THE lady looks up from her cooking and smiles. The lines around her eyes crinkle like an oyster shell but there is an energy about the way she moves and the rest of her face is remarkable unlined. At 70 years old she is the picture of health.
You too could look this good if you are willing to hold your breath, dive into freezing water to a depth of 30 feet and stay there for up to two minutes while picking razer -sharp shellfish off a rock.
The Ama divers of Mie Prefecture are a hardy breed – and if you are interested they are looking for recruits.
Ama means ‘woman of the sea’. These days most Ama are elderly women (some are still diving at 90 years of age) who have honed their skill and their impressive lung capacity over many years. The art of free diving used to be handed down but these days most young Japanese would rather sit behind a desk than submerge themselves daily. After WWII there were around 20,000 Ama divers, now only around 2,000 remain. Half of them work in the Ise Shima region, so this is the place to come.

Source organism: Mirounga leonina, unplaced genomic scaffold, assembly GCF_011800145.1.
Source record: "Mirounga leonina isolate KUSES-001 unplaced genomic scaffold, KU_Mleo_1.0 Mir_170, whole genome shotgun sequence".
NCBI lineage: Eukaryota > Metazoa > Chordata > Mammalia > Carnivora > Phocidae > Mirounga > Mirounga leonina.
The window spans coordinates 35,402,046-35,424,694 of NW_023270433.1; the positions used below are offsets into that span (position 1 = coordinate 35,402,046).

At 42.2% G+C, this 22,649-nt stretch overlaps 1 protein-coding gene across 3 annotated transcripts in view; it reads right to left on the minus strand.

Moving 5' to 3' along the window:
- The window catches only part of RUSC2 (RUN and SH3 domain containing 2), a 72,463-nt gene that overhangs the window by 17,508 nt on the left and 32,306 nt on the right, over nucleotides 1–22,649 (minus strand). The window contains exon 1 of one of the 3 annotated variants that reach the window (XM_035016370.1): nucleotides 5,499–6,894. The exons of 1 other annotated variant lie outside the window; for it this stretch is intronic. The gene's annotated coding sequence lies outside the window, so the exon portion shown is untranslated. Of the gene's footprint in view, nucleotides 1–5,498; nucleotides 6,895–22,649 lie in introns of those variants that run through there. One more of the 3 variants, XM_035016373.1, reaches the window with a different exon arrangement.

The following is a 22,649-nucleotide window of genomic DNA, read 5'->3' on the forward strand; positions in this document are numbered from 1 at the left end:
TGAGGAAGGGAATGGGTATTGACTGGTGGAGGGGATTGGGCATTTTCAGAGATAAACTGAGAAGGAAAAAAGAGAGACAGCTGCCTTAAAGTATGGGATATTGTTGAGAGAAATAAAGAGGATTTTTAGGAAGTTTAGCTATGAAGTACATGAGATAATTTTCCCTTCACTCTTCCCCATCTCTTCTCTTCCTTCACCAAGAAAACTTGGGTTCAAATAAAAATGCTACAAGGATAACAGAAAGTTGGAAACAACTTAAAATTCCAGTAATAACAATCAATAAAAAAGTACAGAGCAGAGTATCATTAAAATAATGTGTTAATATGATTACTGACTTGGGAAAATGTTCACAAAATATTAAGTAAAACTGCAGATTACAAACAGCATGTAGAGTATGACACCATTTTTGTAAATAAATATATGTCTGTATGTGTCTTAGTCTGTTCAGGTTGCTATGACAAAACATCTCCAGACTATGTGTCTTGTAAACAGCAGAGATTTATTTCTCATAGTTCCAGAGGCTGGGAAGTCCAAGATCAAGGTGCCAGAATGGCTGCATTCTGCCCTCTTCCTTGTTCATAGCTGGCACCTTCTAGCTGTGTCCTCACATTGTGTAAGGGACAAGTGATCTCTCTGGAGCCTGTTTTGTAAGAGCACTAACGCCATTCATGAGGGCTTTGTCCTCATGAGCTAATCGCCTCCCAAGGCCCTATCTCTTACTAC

Lunch with the Ama Divers is a rare insight into a vanishing way of life. Which is why I am sitting in a hut by the edge of the sea watching a cornucopia of sea food - lobster, oyster, squid and giant sea snails- being cooked on an open grill. My host tells me through a translator that there was a flurry of interest in her profession a couple of years back thanks to a Japanese soap opera centred round the life of a diver but most who joined were disappointed by the lack of real -life romance and the reality of the job and gave up again.
It is not the first time the mystique of the Ama divers has attracted interest. The first poem to mention women divers was written in 750* and the beauty of the (in those days) young “Mermaids” who dived for oysters and pearls naked but for a loincloth captured the imagination. In You Only Live Twice James Bond’s love interest was an Ama diver called Kissy Suzuki.
Even Kissy wore more than a loincloth and the real Ama divers have been wearing their traditional pearl-white clothes for 150 years (supplemented more recently by wetsuits). It was Kokichi Mikimoto, founder of the area’s pearl industry who introduced the white costumes when he started employing Ama divers to look after his cultivated pearls on Mikimoto Pearl Island.
As I sit trying to get a giant snail out of its shell (rubbery but delicious) I realise I’d be happy to spend all afternoon listening to the sound of the waves and the gentle voice of this woman of the sea.
* in the oldest Japanese anthology of poetry, the Man’yoshu
Luxury links: www.iseshima-kanko.jp
Hilary Doling 20/3/17